A Self-Help Book so Comprehensive That it Could Double as a Textbook …
… or perhaps “A Textbook so Succinctly Written That it Could Double as a Self-Help Book” ? My point is that “Developing Resilience” is both relatively brief (at 183 pages, not including references and index), and comprehensive in covering both theory and practical applications.
Inherent to human life on earth are inevitable losses and setbacks. By my reckoning, maybe five major adverse events by age 50 for each of us, typically setbacks such as (1) major illness or injury, (2) career or education, (3) relationships and marriage, (4) money and finances, and/or (5) crises of personal meaning or goals. So how and where do we find the strength and renewal to pick ourselves up and go on, hopefully even growing stronger and wiser in the process? The answer lies in the somewhat elusive faculty of “resilience”, and Michael Neenan, an expert cognitive-behavioral therapist, speaks with great insight and experience defining and illustrating this complex and multifarious human capability.
In Neenan’s system, attitudes that promote adaptation, growth, and overcoming adversity are those that are: (1) somewhat flexible rather than rigid and automatic, (2) mostly realistic rather than unrealistic (especially those that are unrealistically fearful or negative), (3) beliefs and attitudes that are helpful and useful, rather than defeatist and nihilistic, and (4) the kinds of beliefs that you would recommend teaching to others that you care about (i.e., beliefs that you know in your heart would make people better off if they – like you – were to adopt them). At the heart of becoming more resilient, therefore, is examining our own attitudes and trying to bring them into conformity with the above principles of flexible, optimistic, realistic, and teachable to those we love. There is some example or case history to illustrate these principles from Neenan’s professional caseload or personal life on almost every page of the book.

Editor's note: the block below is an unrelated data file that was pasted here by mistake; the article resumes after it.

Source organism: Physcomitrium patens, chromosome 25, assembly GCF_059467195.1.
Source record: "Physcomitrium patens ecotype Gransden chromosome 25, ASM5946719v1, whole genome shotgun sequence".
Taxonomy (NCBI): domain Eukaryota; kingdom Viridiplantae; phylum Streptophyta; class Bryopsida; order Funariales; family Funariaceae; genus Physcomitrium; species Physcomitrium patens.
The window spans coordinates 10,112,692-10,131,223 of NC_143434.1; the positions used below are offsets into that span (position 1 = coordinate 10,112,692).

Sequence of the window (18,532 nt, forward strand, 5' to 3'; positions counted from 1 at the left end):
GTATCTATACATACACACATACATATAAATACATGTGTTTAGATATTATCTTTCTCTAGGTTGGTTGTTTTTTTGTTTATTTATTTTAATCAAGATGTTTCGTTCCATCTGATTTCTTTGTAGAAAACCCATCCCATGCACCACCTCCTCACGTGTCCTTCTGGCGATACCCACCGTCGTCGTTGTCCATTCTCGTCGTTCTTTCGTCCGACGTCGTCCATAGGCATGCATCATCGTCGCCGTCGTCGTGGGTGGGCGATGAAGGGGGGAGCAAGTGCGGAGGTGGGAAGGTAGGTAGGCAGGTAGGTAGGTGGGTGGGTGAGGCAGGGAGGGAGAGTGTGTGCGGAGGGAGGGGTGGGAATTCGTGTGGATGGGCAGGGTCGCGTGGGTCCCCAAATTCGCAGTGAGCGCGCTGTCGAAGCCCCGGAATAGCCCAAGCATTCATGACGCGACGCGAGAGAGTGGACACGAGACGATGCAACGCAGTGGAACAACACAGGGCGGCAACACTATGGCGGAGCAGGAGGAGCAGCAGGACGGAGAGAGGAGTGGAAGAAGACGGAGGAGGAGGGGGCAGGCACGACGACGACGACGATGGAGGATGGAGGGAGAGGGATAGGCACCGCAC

A few other aspects of this book I appreciated included an emphasis on “ordinary resilience” or “routine resilience”, in contrast to “extraordinary resilience”. The latter refers to the amazing (and indeed inspiring) tales of those who heroically overcome incredible tragedy and loss to live epic lives that inspire and awe the rest of us. However, Neenan posits that “routine resilience” is much more common and necessary – i.e., being resilient in the face of life’s more mundane stresses and setbacks such as stress at work, problems in relationships, or life’s other, ubiquitous challenges. Thus all of us can and should learn how to be more resilient in our everyday lives.
In the face of grappling with such an abstract and complex concept as resilience, the book is refreshingly pragmatic and includes separate chapters on “Resilience in the workplace”, “Resilience in relationships”, and “Resilience in dealing with difficult people.” There is also a chapter that directly addresses the most common attitudes that undermine resilience – attitudes such as “I’ll never get over it”, “Why Me”, “It Shouldn’t Have Happened to Me”, “I’m a Pessimist by Nature” and other, similarly rigid, negative, unrealistically fatalistic yet perfectly common beliefs.
I would recommend this book as both a self-help guide for the lay person, and a succinct primer textbook for the professional therapist or counselor alike.